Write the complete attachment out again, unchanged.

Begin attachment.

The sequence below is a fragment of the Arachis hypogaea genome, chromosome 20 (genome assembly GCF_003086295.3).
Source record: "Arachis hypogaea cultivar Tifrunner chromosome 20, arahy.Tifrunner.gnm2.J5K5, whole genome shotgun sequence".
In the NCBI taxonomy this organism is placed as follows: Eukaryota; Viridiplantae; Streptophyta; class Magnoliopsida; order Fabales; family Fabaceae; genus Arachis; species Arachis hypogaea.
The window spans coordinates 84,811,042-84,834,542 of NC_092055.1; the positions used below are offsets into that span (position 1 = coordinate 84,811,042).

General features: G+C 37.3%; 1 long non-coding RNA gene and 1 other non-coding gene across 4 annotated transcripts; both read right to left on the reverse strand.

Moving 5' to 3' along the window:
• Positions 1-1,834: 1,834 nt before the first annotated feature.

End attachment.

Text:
The sequence below is a fragment of the Arachis hypogaea genome, chromosome 20 (genome assembly GCF_003086295.3).
Source record: "Arachis hypogaea cultivar Tifrunner chromosome 20, arahy.Tifrunner.gnm2.J5K5, whole genome shotgun sequence".
In the NCBI taxonomy this organism is placed as follows: Eukaryota; Viridiplantae; Streptophyta; class Magnoliopsida; order Fabales; family Fabaceae; genus Arachis; species Arachis hypogaea.
The window spans coordinates 84,811,042-84,834,542 of NC_092055.1; the positions used below are offsets into that span (position 1 = coordinate 84,811,042).

General features: G+C 37.3%; 1 long non-coding RNA gene and 1 other non-coding gene across 4 annotated transcripts; both read right to left on the reverse strand.

Moving 5' to 3' along the window:
• Positions 1-1,834: 1,834 nt before the first annotated feature.